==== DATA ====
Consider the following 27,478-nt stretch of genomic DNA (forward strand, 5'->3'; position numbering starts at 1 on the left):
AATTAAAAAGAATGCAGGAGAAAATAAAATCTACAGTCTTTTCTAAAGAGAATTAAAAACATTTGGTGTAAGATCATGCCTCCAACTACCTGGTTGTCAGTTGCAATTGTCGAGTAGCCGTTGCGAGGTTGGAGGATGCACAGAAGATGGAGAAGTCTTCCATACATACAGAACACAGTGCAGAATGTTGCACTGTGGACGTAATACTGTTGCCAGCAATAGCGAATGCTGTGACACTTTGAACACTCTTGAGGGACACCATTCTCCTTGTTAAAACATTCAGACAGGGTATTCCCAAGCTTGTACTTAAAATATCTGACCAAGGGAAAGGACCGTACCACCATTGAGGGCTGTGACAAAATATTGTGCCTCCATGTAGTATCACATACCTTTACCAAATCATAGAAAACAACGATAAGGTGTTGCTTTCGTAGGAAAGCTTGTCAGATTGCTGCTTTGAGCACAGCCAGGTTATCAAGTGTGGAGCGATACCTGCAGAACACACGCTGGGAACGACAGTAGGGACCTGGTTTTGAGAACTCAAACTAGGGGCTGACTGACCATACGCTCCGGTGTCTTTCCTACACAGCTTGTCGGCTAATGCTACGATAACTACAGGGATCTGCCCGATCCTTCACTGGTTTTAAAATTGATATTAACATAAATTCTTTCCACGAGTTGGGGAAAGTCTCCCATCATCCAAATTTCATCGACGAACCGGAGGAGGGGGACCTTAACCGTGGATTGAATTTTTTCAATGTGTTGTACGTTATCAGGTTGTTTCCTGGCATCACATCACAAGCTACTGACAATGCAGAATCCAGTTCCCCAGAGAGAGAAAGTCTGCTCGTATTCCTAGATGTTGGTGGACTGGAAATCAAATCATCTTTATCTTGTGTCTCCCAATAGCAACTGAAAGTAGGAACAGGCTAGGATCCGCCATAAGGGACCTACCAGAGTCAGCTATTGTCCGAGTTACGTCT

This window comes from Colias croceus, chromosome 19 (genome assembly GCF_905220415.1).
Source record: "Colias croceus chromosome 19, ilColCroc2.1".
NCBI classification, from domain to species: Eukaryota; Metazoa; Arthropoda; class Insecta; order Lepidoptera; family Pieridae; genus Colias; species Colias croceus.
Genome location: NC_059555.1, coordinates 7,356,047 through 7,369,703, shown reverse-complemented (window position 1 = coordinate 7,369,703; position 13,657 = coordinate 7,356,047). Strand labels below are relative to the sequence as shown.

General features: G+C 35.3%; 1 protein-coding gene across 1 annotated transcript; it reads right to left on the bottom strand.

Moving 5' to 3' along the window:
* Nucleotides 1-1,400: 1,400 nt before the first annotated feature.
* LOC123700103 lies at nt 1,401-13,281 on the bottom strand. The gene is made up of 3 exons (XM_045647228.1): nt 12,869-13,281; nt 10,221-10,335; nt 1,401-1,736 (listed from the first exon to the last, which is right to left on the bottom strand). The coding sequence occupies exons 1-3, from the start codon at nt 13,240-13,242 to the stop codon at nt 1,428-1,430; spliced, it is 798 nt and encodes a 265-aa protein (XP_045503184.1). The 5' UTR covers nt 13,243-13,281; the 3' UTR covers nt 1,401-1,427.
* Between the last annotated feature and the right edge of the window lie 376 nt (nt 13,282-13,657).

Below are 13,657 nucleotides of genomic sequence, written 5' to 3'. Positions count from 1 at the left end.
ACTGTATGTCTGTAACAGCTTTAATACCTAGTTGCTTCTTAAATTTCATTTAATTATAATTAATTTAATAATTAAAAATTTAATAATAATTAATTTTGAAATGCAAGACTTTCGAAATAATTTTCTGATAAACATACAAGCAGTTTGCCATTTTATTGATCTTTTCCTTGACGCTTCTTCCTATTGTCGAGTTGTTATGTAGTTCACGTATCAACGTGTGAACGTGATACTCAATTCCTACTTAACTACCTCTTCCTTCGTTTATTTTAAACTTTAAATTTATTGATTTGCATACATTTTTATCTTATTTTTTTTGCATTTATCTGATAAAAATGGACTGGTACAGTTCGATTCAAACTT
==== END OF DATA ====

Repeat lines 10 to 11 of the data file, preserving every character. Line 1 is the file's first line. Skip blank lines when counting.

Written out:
* LOC123700103 lies at nt 1,401-13,281 on the bottom strand. The gene is made up of 3 exons (XM_045647228.1): nt 12,869-13,281; nt 10,221-10,335; nt 1,401-1,736 (listed from the first exon to the last, which is right to left on the bottom strand). The coding sequence occupies exons 1-3, from the start codon at nt 13,240-13,242 to the stop codon at nt 1,428-1,430; spliced, it is 798 nt and encodes a 265-aa protein (XP_045503184.1). The 5' UTR covers nt 13,243-13,281; the 3' UTR covers nt 1,401-1,427.
* Between the last annotated feature and the right edge of the window lie 376 nt (nt 13,282-13,657).